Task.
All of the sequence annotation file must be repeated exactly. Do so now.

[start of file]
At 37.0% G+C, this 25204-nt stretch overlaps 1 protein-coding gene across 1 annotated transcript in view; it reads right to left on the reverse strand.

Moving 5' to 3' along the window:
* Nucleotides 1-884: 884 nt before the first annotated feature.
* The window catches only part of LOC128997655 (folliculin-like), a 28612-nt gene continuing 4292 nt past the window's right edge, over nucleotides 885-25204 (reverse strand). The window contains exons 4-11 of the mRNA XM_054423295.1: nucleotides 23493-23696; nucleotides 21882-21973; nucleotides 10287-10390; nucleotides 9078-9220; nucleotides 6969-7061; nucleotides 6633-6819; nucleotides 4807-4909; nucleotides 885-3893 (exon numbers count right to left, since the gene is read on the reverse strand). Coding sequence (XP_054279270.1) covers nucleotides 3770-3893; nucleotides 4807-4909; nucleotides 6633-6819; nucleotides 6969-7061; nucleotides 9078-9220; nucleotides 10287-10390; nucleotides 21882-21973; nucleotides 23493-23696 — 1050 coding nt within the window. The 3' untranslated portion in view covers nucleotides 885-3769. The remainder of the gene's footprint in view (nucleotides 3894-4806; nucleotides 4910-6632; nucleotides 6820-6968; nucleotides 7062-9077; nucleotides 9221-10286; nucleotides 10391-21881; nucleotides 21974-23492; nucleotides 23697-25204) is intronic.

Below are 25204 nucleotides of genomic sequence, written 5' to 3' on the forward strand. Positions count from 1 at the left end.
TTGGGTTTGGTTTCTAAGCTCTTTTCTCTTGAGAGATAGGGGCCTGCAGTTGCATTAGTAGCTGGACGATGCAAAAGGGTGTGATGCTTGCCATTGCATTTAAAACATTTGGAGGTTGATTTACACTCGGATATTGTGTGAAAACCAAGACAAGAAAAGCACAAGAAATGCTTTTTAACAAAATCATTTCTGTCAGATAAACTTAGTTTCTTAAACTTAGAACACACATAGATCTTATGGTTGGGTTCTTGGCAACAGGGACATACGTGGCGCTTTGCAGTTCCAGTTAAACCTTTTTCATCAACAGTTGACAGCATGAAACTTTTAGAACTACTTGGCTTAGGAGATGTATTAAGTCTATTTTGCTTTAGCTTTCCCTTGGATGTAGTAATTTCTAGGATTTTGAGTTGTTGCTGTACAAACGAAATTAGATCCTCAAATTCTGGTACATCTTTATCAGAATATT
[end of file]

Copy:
At 37.0% G+C, this 25204-nt stretch overlaps 1 protein-coding gene across 1 annotated transcript in view; it reads right to left on the reverse strand.

Moving 5' to 3' along the window:
* Nucleotides 1-884: 884 nt before the first annotated feature.
* The window catches only part of LOC128997655 (folliculin-like), a 28612-nt gene continuing 4292 nt past the window's right edge, over nucleotides 885-25204 (reverse strand). The window contains exons 4-11 of the mRNA XM_054423295.1: nucleotides 23493-23696; nucleotides 21882-21973; nucleotides 10287-10390; nucleotides 9078-9220; nucleotides 6969-7061; nucleotides 6633-6819; nucleotides 4807-4909; nucleotides 885-3893 (exon numbers count right to left, since the gene is read on the reverse strand). Coding sequence (XP_054279270.1) covers nucleotides 3770-3893; nucleotides 4807-4909; nucleotides 6633-6819; nucleotides 6969-7061; nucleotides 9078-9220; nucleotides 10287-10390; nucleotides 21882-21973; nucleotides 23493-23696 — 1050 coding nt within the window. The 3' untranslated portion in view covers nucleotides 885-3769. The remainder of the gene's footprint in view (nucleotides 3894-4806; nucleotides 4910-6632; nucleotides 6820-6968; nucleotides 7062-9077; nucleotides 9221-10286; nucleotides 10391-21881; nucleotides 21974-23492; nucleotides 23697-25204) is intronic.

Below are 25204 nucleotides of genomic sequence, written 5' to 3' on the forward strand. Positions count from 1 at the left end.
TTGGGTTTGGTTTCTAAGCTCTTTTCTCTTGAGAGATAGGGGCCTGCAGTTGCATTAGTAGCTGGACGATGCAAAAGGGTGTGATGCTTGCCATTGCATTTAAAACATTTGGAGGTTGATTTACACTCGGATATTGTGTGAAAACCAAGACAAGAAAAGCACAAGAAATGCTTTTTAACAAAATCATTTCTGTCAGATAAACTTAGTTTCTTAAACTTAGAACACACATAGATCTTATGGTTGGGTTCTTGGCAACAGGGACATACGTGGCGCTTTGCAGTTCCAGTTAAACCTTTTTCATCAACAGTTGACAGCATGAAACTTTTAGAACTACTTGGCTTAGGAGATGTATTAAGTCTATTTTGCTTTAGCTTTCCCTTGGATGTAGTAATTTCTAGGATTTTGAGTTGTTGCTGTACAAACGAAATTAGATCCTCAAATTCTGGTACATCTTTATCAGAATATT